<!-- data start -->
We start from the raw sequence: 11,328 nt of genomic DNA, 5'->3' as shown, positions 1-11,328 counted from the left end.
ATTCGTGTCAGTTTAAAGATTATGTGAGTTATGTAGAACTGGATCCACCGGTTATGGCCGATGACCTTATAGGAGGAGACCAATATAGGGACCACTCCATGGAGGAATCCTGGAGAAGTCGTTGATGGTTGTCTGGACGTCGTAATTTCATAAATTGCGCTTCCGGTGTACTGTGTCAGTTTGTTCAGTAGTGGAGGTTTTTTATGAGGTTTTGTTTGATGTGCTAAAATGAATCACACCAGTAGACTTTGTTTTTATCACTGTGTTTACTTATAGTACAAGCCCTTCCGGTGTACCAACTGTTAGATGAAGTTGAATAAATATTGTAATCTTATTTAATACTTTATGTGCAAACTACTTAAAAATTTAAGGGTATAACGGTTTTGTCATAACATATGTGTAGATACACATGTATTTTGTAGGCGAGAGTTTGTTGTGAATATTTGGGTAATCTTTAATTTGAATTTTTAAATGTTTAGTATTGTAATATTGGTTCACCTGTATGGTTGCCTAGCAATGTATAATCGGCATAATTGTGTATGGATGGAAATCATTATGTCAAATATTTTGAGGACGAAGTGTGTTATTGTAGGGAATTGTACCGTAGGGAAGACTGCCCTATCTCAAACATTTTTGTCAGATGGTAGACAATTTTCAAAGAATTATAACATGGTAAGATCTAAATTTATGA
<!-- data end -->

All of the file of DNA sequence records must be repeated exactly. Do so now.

We start from the raw sequence: 11,328 nt of genomic DNA, 5'->3' as shown, positions 1-11,328 counted from the left end.
ATTCGTGTCAGTTTAAAGATTATGTGAGTTATGTAGAACTGGATCCACCGGTTATGGCCGATGACCTTATAGGAGGAGACCAATATAGGGACCACTCCATGGAGGAATCCTGGAGAAGTCGTTGATGGTTGTCTGGACGTCGTAATTTCATAAATTGCGCTTCCGGTGTACTGTGTCAGTTTGTTCAGTAGTGGAGGTTTTTTATGAGGTTTTGTTTGATGTGCTAAAATGAATCACACCAGTAGACTTTGTTTTTATCACTGTGTTTACTTATAGTACAAGCCCTTCCGGTGTACCAACTGTTAGATGAAGTTGAATAAATATTGTAATCTTATTTAATACTTTATGTGCAAACTACTTAAAAATTTAAGGGTATAACGGTTTTGTCATAACATATGTGTAGATACACATGTATTTTGTAGGCGAGAGTTTGTTGTGAATATTTGGGTAATCTTTAATTTGAATTTTTAAATGTTTAGTATTGTAATATTGGTTCACCTGTATGGTTGCCTAGCAATGTATAATCGGCATAATTGTGTATGGATGGAAATCATTATGTCAAATATTTTGAGGACGAAGTGTGTTATTGTAGGGAATTGTACCGTAGGGAAGACTGCCCTATCTCAAACATTTTTGTCAGATGGTAGACAATTTTCAAAGAATTATAACATGGTAAGATCTAAATTTATGA